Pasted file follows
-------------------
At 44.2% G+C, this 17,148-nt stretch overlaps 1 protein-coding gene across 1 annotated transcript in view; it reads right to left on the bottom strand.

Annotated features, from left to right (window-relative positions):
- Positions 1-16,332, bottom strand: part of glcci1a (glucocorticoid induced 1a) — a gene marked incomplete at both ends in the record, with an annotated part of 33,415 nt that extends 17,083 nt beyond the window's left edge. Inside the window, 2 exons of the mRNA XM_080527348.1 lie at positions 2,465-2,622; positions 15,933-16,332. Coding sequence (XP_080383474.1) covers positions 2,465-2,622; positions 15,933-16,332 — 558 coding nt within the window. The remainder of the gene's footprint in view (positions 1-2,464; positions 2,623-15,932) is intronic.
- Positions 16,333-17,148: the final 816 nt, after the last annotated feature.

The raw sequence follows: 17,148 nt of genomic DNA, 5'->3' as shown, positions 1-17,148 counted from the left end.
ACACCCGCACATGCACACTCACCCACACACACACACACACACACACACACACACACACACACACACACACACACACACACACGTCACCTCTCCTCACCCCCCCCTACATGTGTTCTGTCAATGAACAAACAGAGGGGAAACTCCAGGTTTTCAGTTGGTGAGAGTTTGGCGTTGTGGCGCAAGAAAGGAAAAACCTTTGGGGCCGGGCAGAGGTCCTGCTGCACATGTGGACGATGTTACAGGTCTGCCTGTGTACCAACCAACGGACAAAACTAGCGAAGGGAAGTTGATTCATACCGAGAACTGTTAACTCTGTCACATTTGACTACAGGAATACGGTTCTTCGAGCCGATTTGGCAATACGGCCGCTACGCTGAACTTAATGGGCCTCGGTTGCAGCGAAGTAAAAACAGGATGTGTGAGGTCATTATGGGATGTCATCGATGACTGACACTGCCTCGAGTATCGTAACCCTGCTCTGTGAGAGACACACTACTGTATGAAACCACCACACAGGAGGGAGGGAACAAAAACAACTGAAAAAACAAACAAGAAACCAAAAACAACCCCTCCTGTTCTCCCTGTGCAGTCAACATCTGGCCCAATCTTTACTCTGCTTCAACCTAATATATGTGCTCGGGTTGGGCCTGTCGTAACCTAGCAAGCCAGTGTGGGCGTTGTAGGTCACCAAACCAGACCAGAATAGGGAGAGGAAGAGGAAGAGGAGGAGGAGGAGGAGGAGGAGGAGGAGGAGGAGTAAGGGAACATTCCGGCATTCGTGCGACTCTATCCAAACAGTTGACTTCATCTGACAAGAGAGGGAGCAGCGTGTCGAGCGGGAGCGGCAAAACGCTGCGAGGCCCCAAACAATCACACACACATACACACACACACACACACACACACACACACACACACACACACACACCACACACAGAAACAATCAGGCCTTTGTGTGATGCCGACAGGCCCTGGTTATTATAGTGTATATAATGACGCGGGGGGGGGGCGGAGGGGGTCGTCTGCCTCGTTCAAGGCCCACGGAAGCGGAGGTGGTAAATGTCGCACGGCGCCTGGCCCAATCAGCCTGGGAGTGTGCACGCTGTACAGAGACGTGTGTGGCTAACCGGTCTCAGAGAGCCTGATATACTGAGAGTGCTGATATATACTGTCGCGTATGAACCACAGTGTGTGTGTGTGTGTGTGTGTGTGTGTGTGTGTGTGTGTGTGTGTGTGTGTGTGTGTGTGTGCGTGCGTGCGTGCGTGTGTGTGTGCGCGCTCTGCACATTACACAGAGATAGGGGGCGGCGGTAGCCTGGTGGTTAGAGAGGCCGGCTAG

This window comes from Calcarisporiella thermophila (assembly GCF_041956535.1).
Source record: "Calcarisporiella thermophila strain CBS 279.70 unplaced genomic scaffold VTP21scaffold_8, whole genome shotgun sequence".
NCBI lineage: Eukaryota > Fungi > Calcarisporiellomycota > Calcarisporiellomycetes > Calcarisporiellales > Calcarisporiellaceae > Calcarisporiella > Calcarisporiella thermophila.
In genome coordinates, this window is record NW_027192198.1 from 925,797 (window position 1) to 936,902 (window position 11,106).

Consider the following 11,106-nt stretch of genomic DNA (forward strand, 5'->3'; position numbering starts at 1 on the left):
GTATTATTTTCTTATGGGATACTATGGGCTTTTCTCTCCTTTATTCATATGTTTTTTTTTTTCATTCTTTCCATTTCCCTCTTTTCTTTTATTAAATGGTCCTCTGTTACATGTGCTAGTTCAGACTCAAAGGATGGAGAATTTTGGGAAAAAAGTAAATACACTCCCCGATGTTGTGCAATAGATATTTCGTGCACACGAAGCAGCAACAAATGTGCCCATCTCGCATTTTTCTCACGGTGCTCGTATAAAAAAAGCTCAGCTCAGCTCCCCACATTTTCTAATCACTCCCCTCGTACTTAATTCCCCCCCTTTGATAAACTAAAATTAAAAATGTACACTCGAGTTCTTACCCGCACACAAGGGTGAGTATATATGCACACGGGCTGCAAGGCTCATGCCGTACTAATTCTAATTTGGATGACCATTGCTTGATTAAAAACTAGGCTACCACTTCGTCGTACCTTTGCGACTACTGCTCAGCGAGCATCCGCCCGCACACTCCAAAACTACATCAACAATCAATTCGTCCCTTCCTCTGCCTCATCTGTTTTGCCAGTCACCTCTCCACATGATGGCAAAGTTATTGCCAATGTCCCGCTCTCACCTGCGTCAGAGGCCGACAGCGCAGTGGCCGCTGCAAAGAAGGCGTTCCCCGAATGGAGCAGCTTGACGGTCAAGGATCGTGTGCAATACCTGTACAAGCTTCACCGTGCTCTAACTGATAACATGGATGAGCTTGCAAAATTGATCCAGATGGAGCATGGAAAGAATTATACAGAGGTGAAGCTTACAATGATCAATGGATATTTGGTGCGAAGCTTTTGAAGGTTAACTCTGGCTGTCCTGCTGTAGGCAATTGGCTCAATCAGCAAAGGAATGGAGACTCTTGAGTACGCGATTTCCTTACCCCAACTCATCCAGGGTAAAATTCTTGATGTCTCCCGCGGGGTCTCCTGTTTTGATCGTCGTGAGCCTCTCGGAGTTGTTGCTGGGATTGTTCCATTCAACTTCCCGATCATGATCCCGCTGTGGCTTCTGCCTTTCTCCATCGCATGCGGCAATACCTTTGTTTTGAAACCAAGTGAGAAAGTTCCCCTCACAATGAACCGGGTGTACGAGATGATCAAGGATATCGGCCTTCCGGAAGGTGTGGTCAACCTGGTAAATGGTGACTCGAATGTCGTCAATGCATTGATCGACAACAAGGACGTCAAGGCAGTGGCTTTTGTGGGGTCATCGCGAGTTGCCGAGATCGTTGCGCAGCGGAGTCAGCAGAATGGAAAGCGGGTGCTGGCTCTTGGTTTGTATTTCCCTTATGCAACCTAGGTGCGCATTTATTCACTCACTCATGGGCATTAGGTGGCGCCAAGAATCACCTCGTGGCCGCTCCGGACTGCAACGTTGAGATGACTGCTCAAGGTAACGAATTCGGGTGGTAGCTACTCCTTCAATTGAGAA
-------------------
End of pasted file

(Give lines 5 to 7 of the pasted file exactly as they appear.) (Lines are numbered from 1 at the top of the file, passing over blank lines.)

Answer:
The raw sequence follows: 17,148 nt of genomic DNA, 5'->3' as shown, positions 1-17,148 counted from the left end.
ACACCCGCACATGCACACTCACCCACACACACACACACACACACACACACACACACACACACACACACACACACACACACACGTCACCTCTCCTCACCCCCCCCTACATGTGTTCTGTCAATGAACAAACAGAGGGGAAACTCCAGGTTTTCAGTTGGTGAGAGTTTGGCGTTGTGGCGCAAGAAAGGAAAAACCTTTGGGGCCGGGCAGAGGTCCTGCTGCACATGTGGACGATGTTACAGGTCTGCCTGTGTACCAACCAACGGACAAAACTAGCGAAGGGAAGTTGATTCATACCGAGAACTGTTAACTCTGTCACATTTGACTACAGGAATACGGTTCTTCGAGCCGATTTGGCAATACGGCCGCTACGCTGAACTTAATGGGCCTCGGTTGCAGCGAAGTAAAAACAGGATGTGTGAGGTCATTATGGGATGTCATCGATGACTGACACTGCCTCGAGTATCGTAACCCTGCTCTGTGAGAGACACACTACTGTATGAAACCACCACACAGGAGGGAGGGAACAAAAACAACTGAAAAAACAAACAAGAAACCAAAAACAACCCCTCCTGTTCTCCCTGTGCAGTCAACATCTGGCCCAATCTTTACTCTGCTTCAACCTAATATATGTGCTCGGGTTGGGCCTGTCGTAACCTAGCAAGCCAGTGTGGGCGTTGTAGGTCACCAAACCAGACCAGAATAGGGAGAGGAAGAGGAAGAGGAGGAGGAGGAGGAGGAGGAGGAGGAGGAGGAGTAAGGGAACATTCCGGCATTCGTGCGACTCTATCCAAACAGTTGACTTCATCTGACAAGAGAGGGAGCAGCGTGTCGAGCGGGAGCGGCAAAACGCTGCGAGGCCCCAAACAATCACACACACATACACACACACACACACACACACACACACACACACACACACACACACCACACACAGAAACAATCAGGCCTTTGTGTGATGCCGACAGGCCCTGGTTATTATAGTGTATATAATGACGCGGGGGGGGGGCGGAGGGGGTCGTCTGCCTCGTTCAAGGCCCACGGAAGCGGAGGTGGTAAATGTCGCACGGCGCCTGGCCCAATCAGCCTGGGAGTGTGCACGCTGTACAGAGACGTGTGTGGCTAACCGGTCTCAGAGAGCCTGATATACTGAGAGTGCTGATATATACTGTCGCGTATGAACCACAGTGTGTGTGTGTGTGTGTGTGTGTGTGTGTGTGTGTGTGTGTGTGTGTGTGTGTGTGTGTGTGCGTGCGTGCGTGCGTGTGTGTGTGCGCGCTCTGCACATTACACAGAGATAGGGGGCGGCGGTAGCCTGGTGGTTAGAGAGGCCGGCTAG

This window comes from Calcarisporiella thermophila (assembly GCF_041956535.1).